I have solved my SATA problems.
I did so after re-checking for updates:
1) Asus website for Mobo BIOS update - my BIOS is current
2) 'Microsoft Update' website - no updates available
3) Samsung website for drive flash - nothing found
4) VIA website for chipset drivers - Bingo! I found a newer version!
I visited VIA's website when I first started having problems and found
But upon re-visiting it I found they posted a new version (June 30th, 2006).
It is the VIA HyperionPro driver package.
When I loaded this new version, 5.09A, it seems to have fixed all my
Now, my drives spin-down properly, and my SATA hot-swap capability is
I can swap-out a SATA drive by simply removing the cables from it and
inserting them into a different drive without shutting off the computer or
informing Windows XP.
The old drive simply disappears from Window's File Explorer, and the new
drive takes its place!
It's really a delight how well it works. Happy days are here again.
It's a mystery to me how my system could have been working as well as it did
and for as long as it did only to start screwing up after I obtained a batch
of new SATA hard drives.
Yet I can't help but wonder if the new drives really did bring about the
problem - as I said, it's a mystery to me.
For you other VIA users, I can point out one thing . . .
When loading the new chipset drivers (the HyperionPro Package), I went ahead
and installed the optional RAID drivers, even though I have no immediate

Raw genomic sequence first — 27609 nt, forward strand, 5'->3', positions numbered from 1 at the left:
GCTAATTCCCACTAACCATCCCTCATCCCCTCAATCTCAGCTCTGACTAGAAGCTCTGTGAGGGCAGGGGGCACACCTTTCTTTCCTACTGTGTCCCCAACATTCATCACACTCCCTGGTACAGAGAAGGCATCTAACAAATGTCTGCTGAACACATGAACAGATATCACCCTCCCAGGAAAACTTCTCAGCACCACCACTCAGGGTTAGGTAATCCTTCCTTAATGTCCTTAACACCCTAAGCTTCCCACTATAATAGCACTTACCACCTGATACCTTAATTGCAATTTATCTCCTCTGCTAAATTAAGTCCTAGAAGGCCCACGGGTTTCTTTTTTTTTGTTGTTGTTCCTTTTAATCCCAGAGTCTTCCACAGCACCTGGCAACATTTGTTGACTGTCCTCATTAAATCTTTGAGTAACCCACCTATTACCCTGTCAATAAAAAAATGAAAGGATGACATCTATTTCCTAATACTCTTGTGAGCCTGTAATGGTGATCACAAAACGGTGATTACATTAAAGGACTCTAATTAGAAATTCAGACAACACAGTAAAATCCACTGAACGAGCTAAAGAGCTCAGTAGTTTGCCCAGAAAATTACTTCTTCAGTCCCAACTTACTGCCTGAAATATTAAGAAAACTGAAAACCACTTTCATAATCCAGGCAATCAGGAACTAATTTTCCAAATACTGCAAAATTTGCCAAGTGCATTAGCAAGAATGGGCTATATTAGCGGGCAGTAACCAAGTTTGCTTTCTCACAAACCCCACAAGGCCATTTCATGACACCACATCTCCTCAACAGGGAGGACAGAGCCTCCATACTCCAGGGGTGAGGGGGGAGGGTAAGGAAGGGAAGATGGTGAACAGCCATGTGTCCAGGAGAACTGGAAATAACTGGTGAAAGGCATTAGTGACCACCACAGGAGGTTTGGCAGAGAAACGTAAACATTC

plans to setup a RAID. After doing so, when I hot-unplug or hot-plug a SATA
drive, the RAID software issues an information window. (Not complaining, you
understand - just informing.) But I discovered that by simply exiting the
RAID software, these messages would cease to appear, and the RAID software
would not automaticaly load again after any subsequent boot. So the bottom
line is: I can (once again) silently swap in and out any of my hard drives.
It is a very cool thing to do.
When I visited a Best Buy store recently, I noticed that some newer HP
computers have a removable drive bay. I inquired about that, and learned
that HP is using a USB interface for these drives. But I think SATA is
clearly the way to go! In fact, I have no plans to ever again buy a parallel
Oh, and one last bit of news for you all - I found some interesting drive
Notice that this product requires no drive sled!!
That's right, just open the door and jam in a SATA hard drive. No sled, no
mounting bracket, no screws, no operating system banter, no nothing. Just
slam a drive in and away you go. - That's the way it should be. Sweet.
I hope this write-up has inspired a few of you to start hot-swapping SATA
drives. Once you get your hot-swap system working, you will wonder how you
ever went without it.
But of course one nagging question remains:
How is it possible that a new chipset driver becomes available, yet does not
appear on the 'Microsoft Update' site?
Their simply aren't that many chipset makers out there for Microsoft to
monitor. And one would think that it would be in VIA's best interest to keep
Microsoft informed about driver releases. That way, the Microsoft Update
site could respond on a more-or-less immediate basis. I suspect that idiocy
is at play somewhere.
Anyway, thanks for all the replies guys,